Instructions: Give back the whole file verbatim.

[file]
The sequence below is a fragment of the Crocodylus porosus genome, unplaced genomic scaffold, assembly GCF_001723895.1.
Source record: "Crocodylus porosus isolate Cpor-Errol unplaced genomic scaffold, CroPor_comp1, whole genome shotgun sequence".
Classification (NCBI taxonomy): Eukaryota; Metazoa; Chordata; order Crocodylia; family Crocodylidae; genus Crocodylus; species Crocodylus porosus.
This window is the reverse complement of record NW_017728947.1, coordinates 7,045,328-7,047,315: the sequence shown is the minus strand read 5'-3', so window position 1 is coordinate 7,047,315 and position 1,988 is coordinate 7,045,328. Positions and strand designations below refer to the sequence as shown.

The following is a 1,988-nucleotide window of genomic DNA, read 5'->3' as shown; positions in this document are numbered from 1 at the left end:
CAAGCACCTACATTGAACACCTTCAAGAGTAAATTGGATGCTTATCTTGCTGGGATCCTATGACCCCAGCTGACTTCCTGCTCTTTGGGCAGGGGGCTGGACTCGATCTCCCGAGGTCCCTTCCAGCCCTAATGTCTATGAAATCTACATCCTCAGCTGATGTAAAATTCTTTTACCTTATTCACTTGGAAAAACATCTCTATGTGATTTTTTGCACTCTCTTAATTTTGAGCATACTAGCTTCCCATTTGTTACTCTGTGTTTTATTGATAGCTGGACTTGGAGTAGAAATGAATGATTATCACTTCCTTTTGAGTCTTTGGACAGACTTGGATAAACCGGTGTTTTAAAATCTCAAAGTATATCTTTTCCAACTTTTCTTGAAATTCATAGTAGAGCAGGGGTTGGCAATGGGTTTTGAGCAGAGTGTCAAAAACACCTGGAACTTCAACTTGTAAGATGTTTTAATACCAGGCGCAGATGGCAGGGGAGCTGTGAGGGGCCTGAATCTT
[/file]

The sequence below is a fragment of the Crocodylus porosus genome, unplaced genomic scaffold, assembly GCF_001723895.1.
Source record: "Crocodylus porosus isolate Cpor-Errol unplaced genomic scaffold, CroPor_comp1, whole genome shotgun sequence".
Classification (NCBI taxonomy): Eukaryota; Metazoa; Chordata; order Crocodylia; family Crocodylidae; genus Crocodylus; species Crocodylus porosus.
This window is the reverse complement of record NW_017728947.1, coordinates 7,045,328-7,047,315: the sequence shown is the minus strand read 5'-3', so window position 1 is coordinate 7,047,315 and position 1,988 is coordinate 7,045,328. Positions and strand designations below refer to the sequence as shown.

The following is a 1,988-nucleotide window of genomic DNA, read 5'->3' as shown; positions in this document are numbered from 1 at the left end:
CAAGCACCTACATTGAACACCTTCAAGAGTAAATTGGATGCTTATCTTGCTGGGATCCTATGACCCCAGCTGACTTCCTGCTCTTTGGGCAGGGGGCTGGACTCGATCTCCCGAGGTCCCTTCCAGCCCTAATGTCTATGAAATCTACATCCTCAGCTGATGTAAAATTCTTTTACCTTATTCACTTGGAAAAACATCTCTATGTGATTTTTTGCACTCTCTTAATTTTGAGCATACTAGCTTCCCATTTGTTACTCTGTGTTTTATTGATAGCTGGACTTGGAGTAGAAATGAATGATTATCACTTCCTTTTGAGTCTTTGGACAGACTTGGATAAACCGGTGTTTTAAAATCTCAAAGTATATCTTTTCCAACTTTTCTTGAAATTCATAGTAGAGCAGGGGTTGGCAATGGGTTTTGAGCAGAGTGTCAAAAACACCTGGAACTTCAACTTGTAAGATGTTTTAATACCAGGCGCAGATGGCAGGGGAGCTGTGAGGGGCCTGAATCTT